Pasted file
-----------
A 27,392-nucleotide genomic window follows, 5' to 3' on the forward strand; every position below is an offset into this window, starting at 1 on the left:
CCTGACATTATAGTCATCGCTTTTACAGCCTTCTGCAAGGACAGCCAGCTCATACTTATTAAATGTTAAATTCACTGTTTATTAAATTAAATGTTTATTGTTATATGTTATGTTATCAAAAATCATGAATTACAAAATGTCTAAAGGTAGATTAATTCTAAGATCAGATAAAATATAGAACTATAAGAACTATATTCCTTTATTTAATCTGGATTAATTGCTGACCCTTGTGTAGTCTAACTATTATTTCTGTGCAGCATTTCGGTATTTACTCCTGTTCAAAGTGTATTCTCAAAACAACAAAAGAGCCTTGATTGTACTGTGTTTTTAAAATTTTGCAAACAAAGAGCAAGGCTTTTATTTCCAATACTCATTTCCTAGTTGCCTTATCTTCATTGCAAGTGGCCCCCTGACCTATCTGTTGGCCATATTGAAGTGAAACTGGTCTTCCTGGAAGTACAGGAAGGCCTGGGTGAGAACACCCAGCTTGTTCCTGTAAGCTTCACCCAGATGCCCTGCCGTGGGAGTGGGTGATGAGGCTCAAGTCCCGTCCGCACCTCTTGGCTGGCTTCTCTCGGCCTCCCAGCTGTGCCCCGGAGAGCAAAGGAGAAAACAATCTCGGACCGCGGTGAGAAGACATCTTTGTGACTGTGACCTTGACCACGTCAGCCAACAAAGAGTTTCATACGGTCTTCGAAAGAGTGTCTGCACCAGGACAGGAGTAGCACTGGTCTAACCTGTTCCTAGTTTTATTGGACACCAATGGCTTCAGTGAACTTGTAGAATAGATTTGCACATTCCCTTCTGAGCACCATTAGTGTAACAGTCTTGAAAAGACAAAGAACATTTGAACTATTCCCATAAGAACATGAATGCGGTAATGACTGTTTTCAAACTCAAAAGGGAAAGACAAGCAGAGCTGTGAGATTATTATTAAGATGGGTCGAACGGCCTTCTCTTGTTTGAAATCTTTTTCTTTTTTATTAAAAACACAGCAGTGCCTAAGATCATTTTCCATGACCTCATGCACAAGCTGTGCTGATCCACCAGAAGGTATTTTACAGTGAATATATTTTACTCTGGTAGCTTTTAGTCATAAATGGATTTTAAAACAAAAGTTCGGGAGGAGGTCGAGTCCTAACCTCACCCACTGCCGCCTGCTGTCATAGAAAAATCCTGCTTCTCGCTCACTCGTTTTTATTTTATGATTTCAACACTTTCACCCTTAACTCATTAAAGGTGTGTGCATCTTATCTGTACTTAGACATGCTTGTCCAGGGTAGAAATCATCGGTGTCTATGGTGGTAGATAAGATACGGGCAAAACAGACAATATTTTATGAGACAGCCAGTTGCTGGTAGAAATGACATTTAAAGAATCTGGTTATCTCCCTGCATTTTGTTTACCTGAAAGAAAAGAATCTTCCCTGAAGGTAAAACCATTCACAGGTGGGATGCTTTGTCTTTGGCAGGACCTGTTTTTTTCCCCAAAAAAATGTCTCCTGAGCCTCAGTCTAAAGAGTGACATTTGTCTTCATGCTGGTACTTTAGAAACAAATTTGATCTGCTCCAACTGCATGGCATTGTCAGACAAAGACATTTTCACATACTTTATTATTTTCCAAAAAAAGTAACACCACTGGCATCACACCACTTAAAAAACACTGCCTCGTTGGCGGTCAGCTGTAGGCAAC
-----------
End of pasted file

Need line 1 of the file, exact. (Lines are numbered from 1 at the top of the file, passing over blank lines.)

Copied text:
A 27,392-nucleotide genomic window follows, 5' to 3' on the forward strand; every position below is an offset into this window, starting at 1 on the left: